I'm an adventurous traveler and like to get off the beaten track. I'm a writer and photographer, and I enjoy a wide range of topics, especially travel, adventure, and nature. See more of my work at www.morgantrimble.com
Written on: November 04, 2014
I visited in January 2010
Marakele is one of the smaller and lesser visited national parks in South Africa. It’s located relatively close to Johannesburg (about a four-hour drive), so it can make a nice weekend trip for travelers to Johannesburg who don’t have time for a more far flung safari.
Marakele is now a big five reserve after the translocation of a herd of buffalo in 2013. When I was there I saw elephant, rhino, impressive kudu, ostrich, impala, zebra, warthog, klipspringer, and steenbok among others. However, the best sighting I had was of a huge rock monitor lizard, the biggest I’ve seen. Birding in the park is also very rewarding.
The landscape is beautiful—consisting of grassy plains, woodlands and imposing rock formations. One of the draw cards of Marakele is that it’s quiet, with relatively few visitors and amenities. There’s no shop or restaurant, so bring your own supplies, including charcoal or wood for a camp fire.
Accommodation is in safari tents in the Tlopi tented camp, a self-catering cottage, or at the Bontle camp site. I stayed in the latter and had a relaxing, quiet stay—exactly what you want when camping. Roads to the camp sites are accessible in a normal car, but four-wheel drive is necessary for several of the roads in the park.
A must-do on a visit to Marakele is to drive the narrow, winding road that takes you to the top of the Waterberg massif. The views are awesome, and your chances of seeing a Cape Vulture are quite good. Marakele is home to the largest breeding colony of these endangered birds in the world. The park literature claims that you will be in “close proximity” to the vulture colony, so I was a bit disappointed when I got to the top of the mountain and realized “close proximity” is a relative term. You can’t actually see the colony. Nonetheless, it’s nice to observe the huge birds soaring over the valley.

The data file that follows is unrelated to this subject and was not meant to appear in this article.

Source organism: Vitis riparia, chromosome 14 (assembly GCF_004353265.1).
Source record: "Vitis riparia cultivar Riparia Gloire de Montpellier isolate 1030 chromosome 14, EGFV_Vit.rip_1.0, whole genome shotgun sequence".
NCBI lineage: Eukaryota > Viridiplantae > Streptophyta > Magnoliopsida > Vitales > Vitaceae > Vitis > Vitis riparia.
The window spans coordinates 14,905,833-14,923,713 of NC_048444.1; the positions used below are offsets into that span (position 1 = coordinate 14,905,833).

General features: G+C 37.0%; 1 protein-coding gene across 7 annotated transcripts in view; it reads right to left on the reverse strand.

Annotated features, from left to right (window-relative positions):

Marakele is definitely worth the trip if you want a quiet experience away from the crowds.
I fell in love with travel as a child - first on camping weekends and road trips - then eventually far away destinations by air. I didn't leave North America for the first time until I was 20, but since then have visited more than 35 countries, including 12 in Africa...
Written on: Sep 02, 2015
| Visited: Aug 2015.
A habitat restoration and wildlife repopulation success story, Marakele National Park is also amongst South Africa's most scenic. With the dramatic Waterberg massif as its backdrop, the park is home to the big five, and much, much more. At 120,000 hectares, there is no shortage of places to explore, whether on game drives, on the water, or on foot (guided, of cours...
I'm a feet first traveller, I throw myself into the experience and like to feel fully immersed in a place. It's the way for me to really relax in the environment and learn the beauty of where I am and what I am seeing and doing.
Written on: Feb 11, 2015
| Visited: May 2014.
Having spent years exploring South Africa's iconic national parks and wildlife private reserves, I wasn't sure what to expect when the More Properties family invited me to stay at their newest property, Marataba in the Marakele National Park.
Who knew what awaited! And if I did, I would have stayed longer that is for sure. From the moment we arrived, the servi...